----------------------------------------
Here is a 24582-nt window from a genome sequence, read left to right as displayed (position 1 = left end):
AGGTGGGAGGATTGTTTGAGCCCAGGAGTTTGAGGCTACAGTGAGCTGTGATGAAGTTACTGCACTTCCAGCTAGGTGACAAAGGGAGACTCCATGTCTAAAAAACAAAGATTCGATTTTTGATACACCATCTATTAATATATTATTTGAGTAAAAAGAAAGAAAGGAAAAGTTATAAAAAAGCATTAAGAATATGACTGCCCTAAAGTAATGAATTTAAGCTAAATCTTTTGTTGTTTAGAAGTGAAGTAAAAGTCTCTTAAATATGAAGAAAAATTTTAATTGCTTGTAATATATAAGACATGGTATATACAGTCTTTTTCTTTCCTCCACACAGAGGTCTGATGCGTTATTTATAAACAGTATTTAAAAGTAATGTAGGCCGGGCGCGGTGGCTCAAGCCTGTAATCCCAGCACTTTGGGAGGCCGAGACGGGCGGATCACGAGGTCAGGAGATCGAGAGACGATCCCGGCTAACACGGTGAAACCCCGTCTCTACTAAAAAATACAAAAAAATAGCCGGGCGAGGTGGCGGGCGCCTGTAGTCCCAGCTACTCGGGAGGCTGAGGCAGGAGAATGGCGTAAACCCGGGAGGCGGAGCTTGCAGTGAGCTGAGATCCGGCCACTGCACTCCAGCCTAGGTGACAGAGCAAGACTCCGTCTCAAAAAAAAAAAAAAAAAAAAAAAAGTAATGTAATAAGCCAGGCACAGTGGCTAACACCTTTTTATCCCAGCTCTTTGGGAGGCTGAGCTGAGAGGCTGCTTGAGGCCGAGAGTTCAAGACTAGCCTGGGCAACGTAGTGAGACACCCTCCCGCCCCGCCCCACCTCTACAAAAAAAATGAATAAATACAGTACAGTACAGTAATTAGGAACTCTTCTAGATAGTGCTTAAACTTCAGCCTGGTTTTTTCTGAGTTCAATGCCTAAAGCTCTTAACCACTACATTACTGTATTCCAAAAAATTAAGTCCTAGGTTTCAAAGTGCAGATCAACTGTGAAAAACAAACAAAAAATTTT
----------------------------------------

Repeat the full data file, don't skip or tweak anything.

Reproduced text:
Here is a 24582-nt window from a genome sequence, read left to right as displayed (position 1 = left end):
AGGTGGGAGGATTGTTTGAGCCCAGGAGTTTGAGGCTACAGTGAGCTGTGATGAAGTTACTGCACTTCCAGCTAGGTGACAAAGGGAGACTCCATGTCTAAAAAACAAAGATTCGATTTTTGATACACCATCTATTAATATATTATTTGAGTAAAAAGAAAGAAAGGAAAAGTTATAAAAAAGCATTAAGAATATGACTGCCCTAAAGTAATGAATTTAAGCTAAATCTTTTGTTGTTTAGAAGTGAAGTAAAAGTCTCTTAAATATGAAGAAAAATTTTAATTGCTTGTAATATATAAGACATGGTATATACAGTCTTTTTCTTTCCTCCACACAGAGGTCTGATGCGTTATTTATAAACAGTATTTAAAAGTAATGTAGGCCGGGCGCGGTGGCTCAAGCCTGTAATCCCAGCACTTTGGGAGGCCGAGACGGGCGGATCACGAGGTCAGGAGATCGAGAGACGATCCCGGCTAACACGGTGAAACCCCGTCTCTACTAAAAAATACAAAAAAATAGCCGGGCGAGGTGGCGGGCGCCTGTAGTCCCAGCTACTCGGGAGGCTGAGGCAGGAGAATGGCGTAAACCCGGGAGGCGGAGCTTGCAGTGAGCTGAGATCCGGCCACTGCACTCCAGCCTAGGTGACAGAGCAAGACTCCGTCTCAAAAAAAAAAAAAAAAAAAAAAAAGTAATGTAATAAGCCAGGCACAGTGGCTAACACCTTTTTATCCCAGCTCTTTGGGAGGCTGAGCTGAGAGGCTGCTTGAGGCCGAGAGTTCAAGACTAGCCTGGGCAACGTAGTGAGACACCCTCCCGCCCCGCCCCACCTCTACAAAAAAAATGAATAAATACAGTACAGTACAGTAATTAGGAACTCTTCTAGATAGTGCTTAAACTTCAGCCTGGTTTTTTCTGAGTTCAATGCCTAAAGCTCTTAACCACTACATTACTGTATTCCAAAAAATTAAGTCCTAGGTTTCAAAGTGCAGATCAACTGTGAAAAACAAACAAAAAATTTT